As medical experts continue to debate the optimal age for mammography screening for breast cancer, new research shows that vaccinating women against breast cancer may be a future reality. While early detection, and improved chemotherapy for breast cancer, is considered by some physicians to be the best way to improve breast cancer mortality rates, a preventive approach using a vaccine could potentially be much more successful.
Immunotherapy for breast cancer involves vaccinating women against a protein that is associated with malignant cells and is not expressed by other cells. This is difficult because many proteins expressed by breast cancer cells are present in the normal human body. The researchers decided to use α-lactalbumin, a protein which is normally expressed in high levels only in pregnant women who are lactating during pregnancy. α-lactalbumin is expressed by a majority of breast carcinomas, thus making it a potential target for a breast cancer vaccine. The idea is to give the vaccine to women who are past their childbearing years in the hopes that it would allow the immune system to destroy malignant breast cancer cells at an early stage.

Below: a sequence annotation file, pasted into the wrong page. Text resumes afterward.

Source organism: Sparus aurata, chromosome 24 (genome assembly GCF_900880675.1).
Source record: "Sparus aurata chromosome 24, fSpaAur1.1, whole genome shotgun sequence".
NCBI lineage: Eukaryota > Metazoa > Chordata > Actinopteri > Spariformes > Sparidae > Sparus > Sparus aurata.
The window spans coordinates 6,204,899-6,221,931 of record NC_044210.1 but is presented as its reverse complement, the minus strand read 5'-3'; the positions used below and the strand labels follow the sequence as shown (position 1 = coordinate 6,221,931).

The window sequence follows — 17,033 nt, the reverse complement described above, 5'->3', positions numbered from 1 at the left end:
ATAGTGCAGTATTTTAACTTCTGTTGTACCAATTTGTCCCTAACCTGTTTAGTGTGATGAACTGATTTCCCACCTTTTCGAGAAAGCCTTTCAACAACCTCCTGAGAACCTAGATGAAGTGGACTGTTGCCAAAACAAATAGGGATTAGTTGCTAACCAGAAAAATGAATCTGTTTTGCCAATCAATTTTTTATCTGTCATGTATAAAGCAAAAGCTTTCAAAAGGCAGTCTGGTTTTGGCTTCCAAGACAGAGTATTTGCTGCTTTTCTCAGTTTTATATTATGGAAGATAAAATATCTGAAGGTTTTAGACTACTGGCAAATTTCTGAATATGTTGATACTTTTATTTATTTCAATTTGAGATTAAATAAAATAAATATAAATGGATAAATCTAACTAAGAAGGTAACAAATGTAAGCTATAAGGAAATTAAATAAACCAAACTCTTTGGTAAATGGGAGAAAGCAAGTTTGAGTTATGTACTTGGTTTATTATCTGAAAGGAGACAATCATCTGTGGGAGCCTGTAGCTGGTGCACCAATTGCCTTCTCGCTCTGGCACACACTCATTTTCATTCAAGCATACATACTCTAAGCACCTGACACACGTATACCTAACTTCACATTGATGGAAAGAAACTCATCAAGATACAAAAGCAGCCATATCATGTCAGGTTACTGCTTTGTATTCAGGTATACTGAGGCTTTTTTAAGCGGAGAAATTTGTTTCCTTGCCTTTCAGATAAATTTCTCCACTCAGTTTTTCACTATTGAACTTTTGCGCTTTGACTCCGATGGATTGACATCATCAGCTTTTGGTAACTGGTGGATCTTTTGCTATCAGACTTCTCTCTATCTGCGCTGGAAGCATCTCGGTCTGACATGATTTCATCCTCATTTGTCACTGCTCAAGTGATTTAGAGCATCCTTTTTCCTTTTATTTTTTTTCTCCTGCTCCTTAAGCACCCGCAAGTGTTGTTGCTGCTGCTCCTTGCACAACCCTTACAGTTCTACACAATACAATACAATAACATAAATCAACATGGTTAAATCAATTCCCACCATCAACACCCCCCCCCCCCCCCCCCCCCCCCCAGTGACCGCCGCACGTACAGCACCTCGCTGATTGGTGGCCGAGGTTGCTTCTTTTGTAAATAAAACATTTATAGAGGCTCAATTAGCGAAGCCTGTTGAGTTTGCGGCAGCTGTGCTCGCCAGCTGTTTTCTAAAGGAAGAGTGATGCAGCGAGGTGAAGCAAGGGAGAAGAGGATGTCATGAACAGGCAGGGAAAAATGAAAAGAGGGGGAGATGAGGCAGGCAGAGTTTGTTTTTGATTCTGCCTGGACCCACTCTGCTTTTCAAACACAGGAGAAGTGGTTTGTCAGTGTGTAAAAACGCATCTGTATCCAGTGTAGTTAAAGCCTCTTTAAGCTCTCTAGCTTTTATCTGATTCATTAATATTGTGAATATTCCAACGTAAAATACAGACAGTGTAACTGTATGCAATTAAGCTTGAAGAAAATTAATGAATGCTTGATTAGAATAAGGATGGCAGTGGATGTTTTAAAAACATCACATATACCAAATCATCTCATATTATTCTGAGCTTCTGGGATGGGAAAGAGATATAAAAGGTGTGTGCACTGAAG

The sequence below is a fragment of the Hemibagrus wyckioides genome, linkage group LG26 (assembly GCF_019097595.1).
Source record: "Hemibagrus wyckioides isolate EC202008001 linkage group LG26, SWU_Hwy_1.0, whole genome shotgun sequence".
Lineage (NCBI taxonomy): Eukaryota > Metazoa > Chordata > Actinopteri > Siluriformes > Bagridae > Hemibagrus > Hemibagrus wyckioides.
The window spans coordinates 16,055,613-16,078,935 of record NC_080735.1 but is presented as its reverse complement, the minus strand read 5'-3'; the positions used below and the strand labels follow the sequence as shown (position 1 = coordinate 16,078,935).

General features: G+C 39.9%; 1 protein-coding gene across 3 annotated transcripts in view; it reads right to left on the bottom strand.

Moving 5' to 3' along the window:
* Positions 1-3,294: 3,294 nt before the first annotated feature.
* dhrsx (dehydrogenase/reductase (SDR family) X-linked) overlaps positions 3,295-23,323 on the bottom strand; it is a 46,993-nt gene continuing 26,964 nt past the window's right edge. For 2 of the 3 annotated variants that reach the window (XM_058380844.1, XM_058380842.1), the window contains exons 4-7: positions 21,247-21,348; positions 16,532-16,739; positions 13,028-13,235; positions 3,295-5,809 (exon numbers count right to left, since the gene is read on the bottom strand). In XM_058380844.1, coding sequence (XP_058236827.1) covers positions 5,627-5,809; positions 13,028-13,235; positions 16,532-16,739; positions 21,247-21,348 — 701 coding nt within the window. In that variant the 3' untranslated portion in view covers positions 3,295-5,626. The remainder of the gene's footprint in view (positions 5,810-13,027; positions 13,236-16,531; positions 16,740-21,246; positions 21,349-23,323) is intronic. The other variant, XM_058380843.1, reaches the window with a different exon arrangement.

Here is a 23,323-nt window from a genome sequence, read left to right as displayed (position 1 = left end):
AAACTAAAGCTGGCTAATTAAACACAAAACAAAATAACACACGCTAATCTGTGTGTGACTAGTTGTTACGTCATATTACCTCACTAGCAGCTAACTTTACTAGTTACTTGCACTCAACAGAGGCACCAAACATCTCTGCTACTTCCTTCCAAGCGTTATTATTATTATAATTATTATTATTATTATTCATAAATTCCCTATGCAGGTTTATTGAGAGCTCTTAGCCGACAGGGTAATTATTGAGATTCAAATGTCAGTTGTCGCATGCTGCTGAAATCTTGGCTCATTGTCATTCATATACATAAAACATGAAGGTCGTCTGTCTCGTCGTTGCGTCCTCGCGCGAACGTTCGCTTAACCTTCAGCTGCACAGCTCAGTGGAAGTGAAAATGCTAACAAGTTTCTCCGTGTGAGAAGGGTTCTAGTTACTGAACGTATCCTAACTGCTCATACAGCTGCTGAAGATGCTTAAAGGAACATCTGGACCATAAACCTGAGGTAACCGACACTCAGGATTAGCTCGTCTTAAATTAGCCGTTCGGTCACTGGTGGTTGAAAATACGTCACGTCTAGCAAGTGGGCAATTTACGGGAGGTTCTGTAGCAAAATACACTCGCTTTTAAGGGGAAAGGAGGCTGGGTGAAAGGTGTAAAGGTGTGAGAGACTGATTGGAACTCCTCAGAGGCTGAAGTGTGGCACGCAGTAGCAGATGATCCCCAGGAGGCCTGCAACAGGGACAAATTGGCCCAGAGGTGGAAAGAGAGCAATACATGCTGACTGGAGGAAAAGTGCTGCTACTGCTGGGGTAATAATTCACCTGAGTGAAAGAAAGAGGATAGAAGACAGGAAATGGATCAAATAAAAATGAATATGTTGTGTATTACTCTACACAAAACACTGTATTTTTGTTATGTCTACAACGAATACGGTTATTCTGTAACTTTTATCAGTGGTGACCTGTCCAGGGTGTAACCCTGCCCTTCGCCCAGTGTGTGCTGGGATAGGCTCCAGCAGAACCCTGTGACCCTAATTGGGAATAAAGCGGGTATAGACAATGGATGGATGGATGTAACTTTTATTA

Such so called “immunotherapy” is being viewed by researchers as a possible new form of therapy which could be applied for use against a variety of cancers besides breast cancer. The breast cancer vaccine has been proven to be successful in an animal model of breast cancer, but human trials have not yet begun, so it may be a couple years before the vaccine is approved for use in humans if found to be effective.
Some questions though will have to be resolved first:
1. Since many women above the age of forty are becoming pregnant each year, especially with the help of fertility clinics, what safeguards will need to be in place should a premenopausal woman decided to receive this vaccine. Should she be placed on birth control?
2. The possibility of triggering an autoimmune disorder is always a concern with these experimental immunotherapy vaccines, what sort of monitoring should women who receive this vaccine have?
Nonetheless, immunotherapy for the prevention and treatment of cancers promises to offer a new option to possibly prevent breast cancer in women.